We’re lucky to get to celebrate many different types of holidays in Canada because of its diversity. Here’s a rundown of various types of holidays that some countries, people and cultures celebrate around the holiday season.
Bodhi Day – December 8
Bodhi Day (or Rohatsu) is celebrated on December 8 or on the Sunday before. This day is in remembrance of the day Buddha found enlightenment under the fig tree. He then and there started a journey of self-discovery, achieving calm awareness, understanding life and death and understanding that actions create their own destinies. Celebrations on that day involve meditation, colourful decorations of pictures or statues of Buddha under a fig tree, and eating a meal of rice and milk.
Winter Solstice – Variable
Because this one-day celebration depends on which night has the longest nighttime, it falls on a different day in December every year. With that being said, it can be as early as December 20 or as late as December 23. This day celebrates the return of the sun and light. Several cultures celebrate it and each of them celebrates it differently. Festivities for Northern Arizona’s Hopis include dancing, gift-giving and crafting prayer sticks. For Iran, festivities include food – especially nuts and pomegranates – and some stay awake until sunrise as a way to welcome the sun. In Antarctica, festivities include food, films and handmade gifts. In Scandinavia, festivities include lighting fires to ward off spirits on this long night. Finally, in China, festivities include a meal in celebration of the year that precedes that night.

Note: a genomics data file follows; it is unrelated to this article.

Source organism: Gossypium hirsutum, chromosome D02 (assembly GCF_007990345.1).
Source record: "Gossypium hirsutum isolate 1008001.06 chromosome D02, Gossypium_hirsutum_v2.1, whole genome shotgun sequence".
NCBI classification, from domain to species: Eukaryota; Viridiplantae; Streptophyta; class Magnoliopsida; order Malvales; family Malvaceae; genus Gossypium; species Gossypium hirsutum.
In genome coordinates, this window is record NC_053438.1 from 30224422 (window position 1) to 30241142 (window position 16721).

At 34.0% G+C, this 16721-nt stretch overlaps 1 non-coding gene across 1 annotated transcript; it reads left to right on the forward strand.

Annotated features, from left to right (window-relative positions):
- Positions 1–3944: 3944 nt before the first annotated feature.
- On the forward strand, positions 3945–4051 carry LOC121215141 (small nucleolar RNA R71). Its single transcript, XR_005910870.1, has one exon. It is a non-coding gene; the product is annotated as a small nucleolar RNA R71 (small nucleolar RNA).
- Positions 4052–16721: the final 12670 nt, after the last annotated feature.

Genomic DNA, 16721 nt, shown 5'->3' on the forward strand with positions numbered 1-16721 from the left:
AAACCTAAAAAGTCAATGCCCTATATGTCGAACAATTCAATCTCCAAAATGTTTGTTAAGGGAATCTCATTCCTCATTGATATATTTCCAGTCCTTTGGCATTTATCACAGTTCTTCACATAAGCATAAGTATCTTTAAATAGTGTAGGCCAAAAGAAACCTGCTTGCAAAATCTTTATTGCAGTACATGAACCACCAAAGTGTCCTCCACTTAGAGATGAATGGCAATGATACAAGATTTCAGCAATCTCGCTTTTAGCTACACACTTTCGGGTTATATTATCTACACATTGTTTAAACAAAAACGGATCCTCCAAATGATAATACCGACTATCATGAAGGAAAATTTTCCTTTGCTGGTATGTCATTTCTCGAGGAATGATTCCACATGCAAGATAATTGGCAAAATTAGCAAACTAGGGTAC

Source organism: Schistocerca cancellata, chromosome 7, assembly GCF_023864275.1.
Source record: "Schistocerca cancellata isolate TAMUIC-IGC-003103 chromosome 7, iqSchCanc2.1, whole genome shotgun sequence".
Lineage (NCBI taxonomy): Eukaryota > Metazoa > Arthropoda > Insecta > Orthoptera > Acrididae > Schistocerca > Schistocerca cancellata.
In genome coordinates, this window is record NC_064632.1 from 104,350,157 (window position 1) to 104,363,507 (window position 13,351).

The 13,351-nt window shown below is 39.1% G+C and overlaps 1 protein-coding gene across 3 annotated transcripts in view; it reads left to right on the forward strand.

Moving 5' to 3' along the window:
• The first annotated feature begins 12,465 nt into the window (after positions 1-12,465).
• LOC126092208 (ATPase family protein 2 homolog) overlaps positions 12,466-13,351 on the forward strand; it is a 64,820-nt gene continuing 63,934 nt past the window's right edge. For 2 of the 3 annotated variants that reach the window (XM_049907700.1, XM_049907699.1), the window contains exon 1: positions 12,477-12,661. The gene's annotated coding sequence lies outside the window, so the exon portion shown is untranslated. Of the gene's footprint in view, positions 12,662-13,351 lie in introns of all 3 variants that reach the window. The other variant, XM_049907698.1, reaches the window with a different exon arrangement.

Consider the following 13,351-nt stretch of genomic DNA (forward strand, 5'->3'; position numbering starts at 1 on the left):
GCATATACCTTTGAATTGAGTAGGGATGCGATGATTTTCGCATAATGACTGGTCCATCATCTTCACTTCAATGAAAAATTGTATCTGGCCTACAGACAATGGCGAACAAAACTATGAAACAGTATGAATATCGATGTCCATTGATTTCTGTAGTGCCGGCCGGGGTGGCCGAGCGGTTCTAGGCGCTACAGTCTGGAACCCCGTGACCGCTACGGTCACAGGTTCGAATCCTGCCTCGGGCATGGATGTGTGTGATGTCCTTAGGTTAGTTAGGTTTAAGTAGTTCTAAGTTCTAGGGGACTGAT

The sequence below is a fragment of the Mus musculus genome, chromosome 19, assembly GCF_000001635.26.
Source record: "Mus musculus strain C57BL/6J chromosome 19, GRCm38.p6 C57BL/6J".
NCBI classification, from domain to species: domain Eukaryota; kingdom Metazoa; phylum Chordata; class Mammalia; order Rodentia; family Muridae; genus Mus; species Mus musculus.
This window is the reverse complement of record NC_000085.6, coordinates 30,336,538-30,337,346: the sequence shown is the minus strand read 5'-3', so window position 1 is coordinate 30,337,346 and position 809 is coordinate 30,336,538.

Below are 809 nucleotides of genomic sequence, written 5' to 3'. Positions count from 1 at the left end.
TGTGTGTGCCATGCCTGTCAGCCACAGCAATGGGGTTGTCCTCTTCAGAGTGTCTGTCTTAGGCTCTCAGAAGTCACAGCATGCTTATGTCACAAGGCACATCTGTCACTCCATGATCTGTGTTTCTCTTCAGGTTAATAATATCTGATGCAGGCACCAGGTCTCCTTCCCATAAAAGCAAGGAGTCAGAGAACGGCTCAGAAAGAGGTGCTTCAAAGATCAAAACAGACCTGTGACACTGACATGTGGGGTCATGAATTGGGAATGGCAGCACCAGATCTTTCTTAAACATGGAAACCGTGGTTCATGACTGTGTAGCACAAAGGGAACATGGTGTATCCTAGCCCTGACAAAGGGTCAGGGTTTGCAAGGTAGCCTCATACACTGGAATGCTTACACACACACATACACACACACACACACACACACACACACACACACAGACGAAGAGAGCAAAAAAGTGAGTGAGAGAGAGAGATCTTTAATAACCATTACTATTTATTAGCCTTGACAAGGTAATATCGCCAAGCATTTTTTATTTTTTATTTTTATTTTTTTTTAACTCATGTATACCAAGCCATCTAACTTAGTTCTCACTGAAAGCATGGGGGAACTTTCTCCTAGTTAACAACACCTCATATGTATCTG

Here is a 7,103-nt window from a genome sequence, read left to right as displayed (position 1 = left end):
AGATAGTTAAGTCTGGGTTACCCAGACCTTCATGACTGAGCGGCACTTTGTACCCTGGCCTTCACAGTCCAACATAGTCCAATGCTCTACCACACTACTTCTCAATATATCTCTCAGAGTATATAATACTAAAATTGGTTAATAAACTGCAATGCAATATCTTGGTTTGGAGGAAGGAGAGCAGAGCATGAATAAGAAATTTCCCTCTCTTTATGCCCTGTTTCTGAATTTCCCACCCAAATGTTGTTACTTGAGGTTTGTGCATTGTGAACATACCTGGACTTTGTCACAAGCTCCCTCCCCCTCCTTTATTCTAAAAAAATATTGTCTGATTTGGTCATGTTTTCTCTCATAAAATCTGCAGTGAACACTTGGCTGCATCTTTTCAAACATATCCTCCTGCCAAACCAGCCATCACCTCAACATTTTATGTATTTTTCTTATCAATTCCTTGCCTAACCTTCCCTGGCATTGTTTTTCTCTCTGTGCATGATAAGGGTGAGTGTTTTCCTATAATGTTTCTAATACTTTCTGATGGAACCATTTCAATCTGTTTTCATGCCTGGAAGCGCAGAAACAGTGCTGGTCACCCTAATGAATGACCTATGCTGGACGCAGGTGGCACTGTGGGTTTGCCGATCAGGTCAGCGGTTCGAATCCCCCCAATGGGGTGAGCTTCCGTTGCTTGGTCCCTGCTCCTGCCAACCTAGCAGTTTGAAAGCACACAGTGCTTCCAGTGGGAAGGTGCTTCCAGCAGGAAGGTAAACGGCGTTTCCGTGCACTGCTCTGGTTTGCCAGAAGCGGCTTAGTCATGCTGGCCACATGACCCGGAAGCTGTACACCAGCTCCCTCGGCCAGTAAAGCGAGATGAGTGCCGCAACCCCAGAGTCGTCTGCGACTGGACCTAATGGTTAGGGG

Hanukkah – Variable
This eight-day feast is also known as Chanukah, the Feast of Dedication, or the Festival of Lights. Its first day falls somewhere between November 30 and December 30. Its origins go back centuries ago to a three-year war fought by the Maccabees for religious freedom that ended in the Maccabees recapturing Jerusalem from Antiochus, the Syrian king at the time. Even though the candle in the recaptured temple had oil that could only light up for one day, it kept burning for eight days. Festivities include lighting up one candle on the Hanukiah (an eight-stemmed candelabrum), and playing games using a dreidel.
Kwanzaa – December 26
The name is derived from “Matunda ya kwanza” or first fruits of the harvest in Swahili. It’s a week-long celebration of African-American heritage that was created in 1966 by professor and chairman of Black Studies at California State University, Long Beach, Dr. Maulana Karenga. Celebrations vary from family to family, but mostly involve singing, dancing, drumming, storytelling, poetry reading, food and gift-giving. Each day of the week-long celebration, a candle is lit and one of the seven principles of Kwanzaa is discussed.
The seven principles are unity, self-determination, collective work and responsibility, cooperative economics, purpose, creativity, and faith.
Learn more about Kwanzaa here
Las Posadas – December 16-24
This nine-day religious (Catholic) festival started out In Spain, but is now celebrated in Mexico, Guatemala, and some parts of the United States. This celebration commemorates Mary and Joseph’s journey from Nazareth to Bethlehem. Festivities begin with a child dressed as an angel and holding a candle, leading a procession that moves from house to another.